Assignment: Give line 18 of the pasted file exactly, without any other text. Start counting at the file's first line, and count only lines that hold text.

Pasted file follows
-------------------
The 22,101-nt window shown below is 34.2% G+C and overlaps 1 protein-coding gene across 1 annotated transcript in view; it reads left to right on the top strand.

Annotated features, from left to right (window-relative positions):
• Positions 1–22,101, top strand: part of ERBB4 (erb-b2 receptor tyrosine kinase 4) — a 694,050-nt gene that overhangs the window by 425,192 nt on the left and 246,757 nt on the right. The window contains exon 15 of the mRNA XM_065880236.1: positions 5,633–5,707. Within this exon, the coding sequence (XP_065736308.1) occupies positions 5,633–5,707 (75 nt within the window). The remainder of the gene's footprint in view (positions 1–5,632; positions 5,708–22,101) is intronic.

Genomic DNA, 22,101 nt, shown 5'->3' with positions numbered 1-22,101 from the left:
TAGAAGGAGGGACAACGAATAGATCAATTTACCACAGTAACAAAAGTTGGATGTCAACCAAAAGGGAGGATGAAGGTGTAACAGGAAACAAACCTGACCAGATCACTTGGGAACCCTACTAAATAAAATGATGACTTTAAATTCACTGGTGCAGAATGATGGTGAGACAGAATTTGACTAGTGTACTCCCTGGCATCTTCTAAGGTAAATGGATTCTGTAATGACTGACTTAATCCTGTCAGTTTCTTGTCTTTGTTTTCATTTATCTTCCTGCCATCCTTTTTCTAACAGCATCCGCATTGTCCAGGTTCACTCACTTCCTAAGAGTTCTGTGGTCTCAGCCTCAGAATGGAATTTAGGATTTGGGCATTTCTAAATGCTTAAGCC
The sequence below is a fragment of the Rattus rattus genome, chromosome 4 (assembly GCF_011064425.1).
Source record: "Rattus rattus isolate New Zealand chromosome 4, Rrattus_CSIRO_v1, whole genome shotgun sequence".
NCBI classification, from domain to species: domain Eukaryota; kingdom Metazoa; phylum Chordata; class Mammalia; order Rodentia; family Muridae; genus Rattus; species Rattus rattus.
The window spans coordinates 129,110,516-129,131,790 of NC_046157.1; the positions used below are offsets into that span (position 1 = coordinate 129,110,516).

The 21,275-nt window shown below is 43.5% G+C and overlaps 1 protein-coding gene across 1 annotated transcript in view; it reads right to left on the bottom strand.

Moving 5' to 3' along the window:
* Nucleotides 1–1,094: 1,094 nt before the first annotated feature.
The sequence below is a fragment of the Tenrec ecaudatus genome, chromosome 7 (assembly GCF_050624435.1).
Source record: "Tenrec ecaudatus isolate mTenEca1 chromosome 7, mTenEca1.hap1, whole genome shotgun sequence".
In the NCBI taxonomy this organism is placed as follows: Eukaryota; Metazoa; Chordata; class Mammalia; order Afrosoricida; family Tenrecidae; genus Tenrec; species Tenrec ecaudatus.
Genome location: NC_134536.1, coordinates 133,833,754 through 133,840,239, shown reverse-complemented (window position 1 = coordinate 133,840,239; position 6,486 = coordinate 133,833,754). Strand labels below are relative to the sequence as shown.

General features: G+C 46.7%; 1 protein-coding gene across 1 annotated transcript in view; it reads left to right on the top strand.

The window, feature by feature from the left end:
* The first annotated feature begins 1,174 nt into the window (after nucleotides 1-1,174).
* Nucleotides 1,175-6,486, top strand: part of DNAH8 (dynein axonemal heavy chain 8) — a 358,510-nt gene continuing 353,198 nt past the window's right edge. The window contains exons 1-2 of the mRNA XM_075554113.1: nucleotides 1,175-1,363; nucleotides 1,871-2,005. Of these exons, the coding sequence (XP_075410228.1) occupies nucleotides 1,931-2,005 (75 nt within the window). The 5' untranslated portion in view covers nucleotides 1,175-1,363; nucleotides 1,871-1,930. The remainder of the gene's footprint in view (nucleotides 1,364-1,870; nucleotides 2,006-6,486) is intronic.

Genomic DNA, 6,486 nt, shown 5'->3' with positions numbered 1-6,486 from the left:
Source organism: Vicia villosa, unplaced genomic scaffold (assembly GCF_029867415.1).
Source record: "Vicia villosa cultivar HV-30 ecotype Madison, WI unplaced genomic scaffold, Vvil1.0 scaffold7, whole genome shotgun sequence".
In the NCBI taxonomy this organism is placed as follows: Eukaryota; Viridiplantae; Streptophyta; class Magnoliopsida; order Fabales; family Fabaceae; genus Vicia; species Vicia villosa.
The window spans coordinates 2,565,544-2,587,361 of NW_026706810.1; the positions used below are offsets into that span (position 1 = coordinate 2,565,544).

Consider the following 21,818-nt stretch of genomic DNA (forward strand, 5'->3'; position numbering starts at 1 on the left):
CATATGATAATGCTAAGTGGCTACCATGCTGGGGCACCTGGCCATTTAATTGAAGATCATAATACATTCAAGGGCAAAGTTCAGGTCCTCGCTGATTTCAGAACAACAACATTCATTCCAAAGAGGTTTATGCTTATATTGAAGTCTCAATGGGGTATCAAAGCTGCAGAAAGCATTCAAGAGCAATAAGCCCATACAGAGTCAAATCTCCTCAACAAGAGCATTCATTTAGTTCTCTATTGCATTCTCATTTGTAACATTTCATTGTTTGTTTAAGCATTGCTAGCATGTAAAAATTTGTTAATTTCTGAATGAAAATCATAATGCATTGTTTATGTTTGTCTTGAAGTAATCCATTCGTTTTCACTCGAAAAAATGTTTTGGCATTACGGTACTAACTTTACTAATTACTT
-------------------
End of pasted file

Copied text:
The window, feature by feature from the left end: